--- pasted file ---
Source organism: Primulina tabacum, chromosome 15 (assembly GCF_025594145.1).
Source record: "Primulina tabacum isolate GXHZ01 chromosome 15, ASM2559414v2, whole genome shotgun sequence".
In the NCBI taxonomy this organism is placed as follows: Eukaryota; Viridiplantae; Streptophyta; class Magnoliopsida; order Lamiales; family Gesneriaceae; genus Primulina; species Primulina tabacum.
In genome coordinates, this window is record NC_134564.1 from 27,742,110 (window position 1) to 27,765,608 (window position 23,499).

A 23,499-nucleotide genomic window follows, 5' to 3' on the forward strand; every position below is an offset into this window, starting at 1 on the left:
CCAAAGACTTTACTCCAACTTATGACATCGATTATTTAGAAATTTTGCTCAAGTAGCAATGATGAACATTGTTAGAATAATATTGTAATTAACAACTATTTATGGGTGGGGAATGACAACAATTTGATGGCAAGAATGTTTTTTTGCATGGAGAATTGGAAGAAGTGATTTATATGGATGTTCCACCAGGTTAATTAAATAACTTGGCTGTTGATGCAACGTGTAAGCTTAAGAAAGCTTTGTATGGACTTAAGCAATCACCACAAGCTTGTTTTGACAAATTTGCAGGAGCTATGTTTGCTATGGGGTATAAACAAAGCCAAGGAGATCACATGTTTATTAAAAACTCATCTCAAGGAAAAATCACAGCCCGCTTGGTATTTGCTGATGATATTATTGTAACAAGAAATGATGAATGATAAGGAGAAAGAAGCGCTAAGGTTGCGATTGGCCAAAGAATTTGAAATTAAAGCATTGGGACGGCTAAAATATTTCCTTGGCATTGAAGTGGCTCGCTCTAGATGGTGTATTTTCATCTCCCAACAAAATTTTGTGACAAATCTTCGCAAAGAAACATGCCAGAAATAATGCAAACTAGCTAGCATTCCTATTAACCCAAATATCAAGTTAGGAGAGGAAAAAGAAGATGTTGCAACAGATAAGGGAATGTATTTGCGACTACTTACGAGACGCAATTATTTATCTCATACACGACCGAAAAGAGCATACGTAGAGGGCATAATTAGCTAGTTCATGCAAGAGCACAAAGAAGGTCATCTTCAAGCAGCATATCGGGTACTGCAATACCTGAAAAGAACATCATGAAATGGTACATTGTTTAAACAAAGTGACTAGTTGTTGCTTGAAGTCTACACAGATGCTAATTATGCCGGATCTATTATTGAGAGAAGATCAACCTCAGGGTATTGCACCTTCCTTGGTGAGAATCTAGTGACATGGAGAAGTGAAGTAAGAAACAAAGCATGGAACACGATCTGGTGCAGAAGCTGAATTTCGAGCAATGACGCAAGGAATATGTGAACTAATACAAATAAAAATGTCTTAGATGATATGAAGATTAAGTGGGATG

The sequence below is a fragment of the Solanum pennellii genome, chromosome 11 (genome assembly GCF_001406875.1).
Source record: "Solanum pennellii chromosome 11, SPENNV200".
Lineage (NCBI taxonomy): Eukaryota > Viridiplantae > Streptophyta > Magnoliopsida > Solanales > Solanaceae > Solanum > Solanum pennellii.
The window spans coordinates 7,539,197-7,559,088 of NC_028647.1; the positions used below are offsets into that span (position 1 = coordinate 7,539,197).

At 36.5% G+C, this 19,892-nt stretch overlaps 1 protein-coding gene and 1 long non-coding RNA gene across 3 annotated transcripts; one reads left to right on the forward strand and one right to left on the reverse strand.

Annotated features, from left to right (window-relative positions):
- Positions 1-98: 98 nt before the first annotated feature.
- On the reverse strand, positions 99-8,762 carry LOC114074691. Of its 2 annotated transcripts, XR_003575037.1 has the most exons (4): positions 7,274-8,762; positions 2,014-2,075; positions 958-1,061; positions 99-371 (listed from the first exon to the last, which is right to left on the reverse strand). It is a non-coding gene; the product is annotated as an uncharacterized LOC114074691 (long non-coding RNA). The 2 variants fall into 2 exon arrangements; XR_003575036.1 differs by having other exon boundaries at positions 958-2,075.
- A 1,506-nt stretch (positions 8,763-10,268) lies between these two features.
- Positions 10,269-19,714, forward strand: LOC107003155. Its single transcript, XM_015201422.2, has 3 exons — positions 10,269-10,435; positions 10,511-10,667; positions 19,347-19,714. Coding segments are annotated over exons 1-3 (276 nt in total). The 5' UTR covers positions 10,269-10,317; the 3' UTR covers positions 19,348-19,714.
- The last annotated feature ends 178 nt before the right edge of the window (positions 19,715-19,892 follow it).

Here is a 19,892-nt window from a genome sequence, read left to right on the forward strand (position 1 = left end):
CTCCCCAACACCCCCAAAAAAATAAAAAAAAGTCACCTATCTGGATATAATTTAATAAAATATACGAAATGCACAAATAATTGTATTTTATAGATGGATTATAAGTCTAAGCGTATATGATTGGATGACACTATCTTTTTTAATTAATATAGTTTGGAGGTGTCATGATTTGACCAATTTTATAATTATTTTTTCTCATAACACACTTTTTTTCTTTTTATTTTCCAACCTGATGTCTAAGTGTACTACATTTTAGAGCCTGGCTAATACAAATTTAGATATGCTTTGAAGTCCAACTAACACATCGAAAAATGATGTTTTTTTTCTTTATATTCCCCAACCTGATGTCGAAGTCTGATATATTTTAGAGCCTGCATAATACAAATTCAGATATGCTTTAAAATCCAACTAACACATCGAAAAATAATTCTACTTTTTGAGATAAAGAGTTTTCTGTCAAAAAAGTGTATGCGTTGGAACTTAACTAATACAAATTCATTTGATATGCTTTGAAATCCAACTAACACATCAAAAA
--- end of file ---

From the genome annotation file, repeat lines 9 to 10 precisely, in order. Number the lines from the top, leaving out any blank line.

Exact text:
Lineage (NCBI taxonomy): Eukaryota > Viridiplantae > Streptophyta > Magnoliopsida > Solanales > Solanaceae > Solanum > Solanum pennellii.
The window spans coordinates 7,539,197-7,559,088 of NC_028647.1; the positions used below are offsets into that span (position 1 = coordinate 7,539,197).